Take care folks and enjoy your gaming – one input at a time!

Game of the Week: Rock of Ages

Well, for those who don’t know much about me, you can probably tell by the games I represent on a weekly basis that I love the quirky, the weird, the odd-ball wall flower that’s gathering dust in the corner of your high school gym locker – so you won’t be surprised to learn that I’m a massive Monty Python fan. Give me Terry Gilliam and John Cleese and I will probably love that movie/show. Now why do I say this, well, I stumbled upon a game today that harkens me back to my youth watching The Holy Grail and The Meaning of Life, and it’s name is:

Rock of Ages by Atlus Games

Now what exactly is Rock of Ages? Well, let’s see – take a game like Katamari – throw in some tower defense style gameplay, and then lay on top of it the quirky animation styles and rambunctious humor akin to something you’d see out of a Monty Python animation and you’d have Rock of Ages. It’s a time-traveling, boulder smashing, tower defense game with style – and lots of it!

The object is that every level – you have an opponent, and you are to roll your ball down to the opponents gate as fast as you can in attempt to break it. The opponents job is to try and stop you by placing up barracks, explosives, soldiers, catapults, and even cows within your path to slow your momentum. You alternate turns rolling toward each others gate, and the first person to break through the door and roll over their opponent wins. If that doesn’t sound interesting and fun, well then you sir [ or madame ] have very little humor in your life and I shall dub thee a ninny!

For those about to ROCK – We will CRUSH you!

Rock of Ages takes you on a pseudo-historical lesson while you smash into the masses, but what’s great about Rock of Ages is that it’s highly accessible to multiple players. There are a lot of aspects that they got right during the development that pose a strong case towards an accessible game.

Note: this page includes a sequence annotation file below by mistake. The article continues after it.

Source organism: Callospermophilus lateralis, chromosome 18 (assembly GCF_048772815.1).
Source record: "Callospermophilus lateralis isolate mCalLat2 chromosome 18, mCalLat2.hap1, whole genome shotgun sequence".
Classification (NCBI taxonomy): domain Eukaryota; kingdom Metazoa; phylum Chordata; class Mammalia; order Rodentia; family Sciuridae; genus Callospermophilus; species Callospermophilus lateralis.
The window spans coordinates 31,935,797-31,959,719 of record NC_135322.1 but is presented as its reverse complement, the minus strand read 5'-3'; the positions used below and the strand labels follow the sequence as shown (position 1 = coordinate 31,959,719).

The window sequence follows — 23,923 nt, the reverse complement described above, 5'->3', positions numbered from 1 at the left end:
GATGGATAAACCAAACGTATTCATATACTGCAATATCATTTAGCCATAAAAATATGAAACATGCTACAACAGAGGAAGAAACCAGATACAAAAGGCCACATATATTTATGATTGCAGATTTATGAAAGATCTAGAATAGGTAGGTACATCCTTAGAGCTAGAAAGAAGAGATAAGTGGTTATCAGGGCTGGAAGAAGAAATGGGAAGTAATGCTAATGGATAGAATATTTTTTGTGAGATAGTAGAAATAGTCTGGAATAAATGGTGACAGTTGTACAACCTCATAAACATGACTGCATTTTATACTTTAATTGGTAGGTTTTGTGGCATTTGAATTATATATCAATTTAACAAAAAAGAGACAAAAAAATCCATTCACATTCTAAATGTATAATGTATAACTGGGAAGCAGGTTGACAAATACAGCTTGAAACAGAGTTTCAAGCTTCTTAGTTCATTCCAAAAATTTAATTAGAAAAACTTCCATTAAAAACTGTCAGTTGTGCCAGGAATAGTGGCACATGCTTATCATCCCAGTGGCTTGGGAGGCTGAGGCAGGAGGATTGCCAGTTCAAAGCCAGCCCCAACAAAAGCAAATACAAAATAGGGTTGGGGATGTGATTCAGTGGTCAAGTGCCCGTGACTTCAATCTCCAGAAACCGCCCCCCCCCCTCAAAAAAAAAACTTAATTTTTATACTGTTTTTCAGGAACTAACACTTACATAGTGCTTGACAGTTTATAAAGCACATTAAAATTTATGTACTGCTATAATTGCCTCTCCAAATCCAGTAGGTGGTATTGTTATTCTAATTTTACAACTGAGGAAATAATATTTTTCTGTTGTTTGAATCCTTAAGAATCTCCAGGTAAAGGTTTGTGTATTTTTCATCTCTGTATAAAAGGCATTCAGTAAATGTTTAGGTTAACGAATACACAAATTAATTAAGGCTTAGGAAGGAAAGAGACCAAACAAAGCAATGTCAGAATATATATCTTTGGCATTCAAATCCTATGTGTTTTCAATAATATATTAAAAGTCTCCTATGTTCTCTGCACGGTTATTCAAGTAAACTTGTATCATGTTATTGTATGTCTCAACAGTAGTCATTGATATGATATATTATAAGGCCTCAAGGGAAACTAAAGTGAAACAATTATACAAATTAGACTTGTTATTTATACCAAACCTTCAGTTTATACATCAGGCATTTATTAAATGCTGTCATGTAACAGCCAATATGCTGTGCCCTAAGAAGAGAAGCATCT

Here’s how the accessibility breaks down:

Pros:

  • All cinematics are pantomime w/ minor voice mumbles, and if characters do speak it’s in text format – plus all rules and tutorials are given in text format. Perfect for deaf gamers.
  • Simple controls make the game easy to pick up and control.
  • Tutorials are simple and informative.
  • Visual symbolism is heavy in this game making it easier for deaf gamers.
  • Colorblind gamers shouldn’t have a problem with this game. All color tones seem to balance.
  • Options of movement inversion, and a Southpaw setting for left-handed.
  • Tower-defense setup isn’t timed and so you can take as much time as you need to prepare your battlefield. A definite plus for motion-impaired gamers.
  • HUD displays are easy to see and understand how to use.
  • If you fall off the track, an auto return action occurs placing your boulder in play.

Welcome TO THE JUNGLE! We got LOTS OF PAIN!

Cons:

  • Motion-impaired gamers may have some issues steering via console – sticks tend to be a bit less sensitive – often causing boulder to fall during harsh turns in track.
  • No option for stick sensitivity changes on console ports [ unsure of Steam version ]
  • Text can be a tad small and unreadable in some cases for vision impaired gamers.
  • Tower defense setup requires use of multiple buttons across controller, so it makes setup much harder for one-handed or motion impaired.
  • Boulder is able to begin travel before your setup phase ends – so if you take longer than comp. opponent it can cause issues for your overall game.

One Boulder to Rule Them All! History has met it’s match…